Walks in Tenerife
Tenerife is the largest of the seven islands in the archipelago that make up the Canary Islands. When thinking about Tenerife, walking and hiking is not often what naturally springs to mind. However there really is so much to discover by foot on this rugged Island, you just have to know where to go.
Some describe Tenerife as having ‘many worlds in one place’, which is partly due to the ‘micro-climatic’ environment. While the Island is lucky enough to endure year round sun and warmth, the weather can change quite dramatically from region to region. The South is usually doused in warmth and sunlight causing the southern terrain to bear resemblance to the desert, particularly at the hottest times of the year. The north endures the occasional rainfall but stays warm, keeping it green and luscious with impressive forests up on the hills. The craters of Las Canadas offer walkers a lunar experience at over 2,000 metres above sea level. Some of the coastal resorts are subject to significant trade winds, and the rocky terrain also helps create a haven for surfers.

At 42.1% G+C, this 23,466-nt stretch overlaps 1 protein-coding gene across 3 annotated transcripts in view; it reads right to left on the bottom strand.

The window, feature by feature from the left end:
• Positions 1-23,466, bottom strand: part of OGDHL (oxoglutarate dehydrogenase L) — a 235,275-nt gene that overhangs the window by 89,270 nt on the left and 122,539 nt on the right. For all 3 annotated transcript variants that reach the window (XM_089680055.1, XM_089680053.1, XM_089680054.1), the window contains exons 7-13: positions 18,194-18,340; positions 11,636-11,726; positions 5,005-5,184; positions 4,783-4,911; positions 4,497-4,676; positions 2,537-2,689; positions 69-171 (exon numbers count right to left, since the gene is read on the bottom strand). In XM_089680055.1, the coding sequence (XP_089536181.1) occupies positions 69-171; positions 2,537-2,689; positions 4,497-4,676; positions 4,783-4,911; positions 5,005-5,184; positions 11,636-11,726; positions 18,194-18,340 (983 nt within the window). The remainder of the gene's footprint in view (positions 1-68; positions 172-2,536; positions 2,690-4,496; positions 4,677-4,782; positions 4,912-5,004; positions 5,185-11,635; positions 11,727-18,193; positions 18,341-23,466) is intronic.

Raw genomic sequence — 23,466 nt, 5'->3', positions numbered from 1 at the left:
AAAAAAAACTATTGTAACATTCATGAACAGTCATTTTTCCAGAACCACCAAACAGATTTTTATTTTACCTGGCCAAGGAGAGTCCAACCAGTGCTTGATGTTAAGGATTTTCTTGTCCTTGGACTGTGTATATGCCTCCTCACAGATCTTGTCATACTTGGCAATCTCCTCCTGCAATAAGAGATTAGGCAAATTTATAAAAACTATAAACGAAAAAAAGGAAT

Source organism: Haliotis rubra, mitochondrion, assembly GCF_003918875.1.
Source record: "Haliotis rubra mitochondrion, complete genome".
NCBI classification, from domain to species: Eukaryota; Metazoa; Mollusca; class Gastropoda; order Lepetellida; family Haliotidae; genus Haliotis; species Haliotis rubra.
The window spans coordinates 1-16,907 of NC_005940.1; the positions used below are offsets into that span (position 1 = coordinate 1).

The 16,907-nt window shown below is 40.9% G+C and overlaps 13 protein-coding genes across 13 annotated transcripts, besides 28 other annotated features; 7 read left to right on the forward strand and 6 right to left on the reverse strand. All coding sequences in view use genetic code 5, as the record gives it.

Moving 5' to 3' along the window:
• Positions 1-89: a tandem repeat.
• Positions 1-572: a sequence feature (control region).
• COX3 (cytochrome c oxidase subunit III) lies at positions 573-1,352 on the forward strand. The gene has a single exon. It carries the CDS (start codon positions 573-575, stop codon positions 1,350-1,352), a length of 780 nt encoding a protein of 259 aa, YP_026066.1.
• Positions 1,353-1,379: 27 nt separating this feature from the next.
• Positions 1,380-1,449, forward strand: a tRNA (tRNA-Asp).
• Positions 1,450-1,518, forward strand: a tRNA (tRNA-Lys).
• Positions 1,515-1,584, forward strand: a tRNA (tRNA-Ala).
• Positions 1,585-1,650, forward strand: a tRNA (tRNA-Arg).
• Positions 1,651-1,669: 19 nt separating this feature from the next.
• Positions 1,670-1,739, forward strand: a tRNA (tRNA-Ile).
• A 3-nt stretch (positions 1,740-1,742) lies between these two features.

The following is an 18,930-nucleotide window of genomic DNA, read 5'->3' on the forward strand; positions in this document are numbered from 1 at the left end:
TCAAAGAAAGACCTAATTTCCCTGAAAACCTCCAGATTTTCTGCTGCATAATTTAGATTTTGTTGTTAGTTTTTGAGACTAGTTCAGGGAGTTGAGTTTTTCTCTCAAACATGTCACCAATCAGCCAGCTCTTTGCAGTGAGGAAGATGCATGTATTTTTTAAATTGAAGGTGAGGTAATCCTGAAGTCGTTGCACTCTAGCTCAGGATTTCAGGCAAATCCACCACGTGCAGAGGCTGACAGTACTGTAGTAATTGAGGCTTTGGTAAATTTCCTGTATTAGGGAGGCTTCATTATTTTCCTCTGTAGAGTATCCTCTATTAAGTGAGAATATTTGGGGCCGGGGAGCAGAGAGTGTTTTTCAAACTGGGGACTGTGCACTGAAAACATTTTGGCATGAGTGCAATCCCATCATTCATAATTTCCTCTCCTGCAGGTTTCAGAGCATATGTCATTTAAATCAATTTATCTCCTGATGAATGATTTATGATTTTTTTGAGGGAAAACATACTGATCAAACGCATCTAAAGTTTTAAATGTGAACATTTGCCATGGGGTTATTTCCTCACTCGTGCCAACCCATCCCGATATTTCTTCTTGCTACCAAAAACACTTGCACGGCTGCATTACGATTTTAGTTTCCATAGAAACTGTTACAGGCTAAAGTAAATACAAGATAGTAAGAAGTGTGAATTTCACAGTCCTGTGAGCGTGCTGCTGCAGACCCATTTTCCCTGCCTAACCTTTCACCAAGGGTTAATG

Exploring Tenerife is generally a hassle free experience, with most walks being well marked and difficult to get lost on. There are selections of less known tracks in some of the more remote mountain passes that can challenge the most advanced of hikers. If climbing is of interest, you can test yourself up some of the highest peaks rising over 3,700 metres. Mount Teide is the highest peak in the whole of Spain and one of the top tourist attractions on the island. If you are a serious hiker, and only those with a good level of fitness are recommended to take on the climb, then this is a ‘once in a lifetime experience’.
Tenerife is not all about sharp, high ascents, there are some spectacular coastal walks around the Island offering a taste of Canarian culture as you pass coastal cottages, local hidden beaches, gaze at the dramatic cliffs and maybe even come across some of the banana plantations.
It is said that the best hike in the West is the Masca Ravine, where hikers take a three hour descent through a spectacular landscape, through tight ravine walls, down to the foot of the Los Gigantis cliffs. When you reach the bottom you can either get a boat back, or if you are seriously up for a challenge, make the return trip back up to the Masca village, bringing your trip to around six hours.
The volcanic nature of the Island, shaped by the weather, has created a truly unique landscape unlike anywhere else.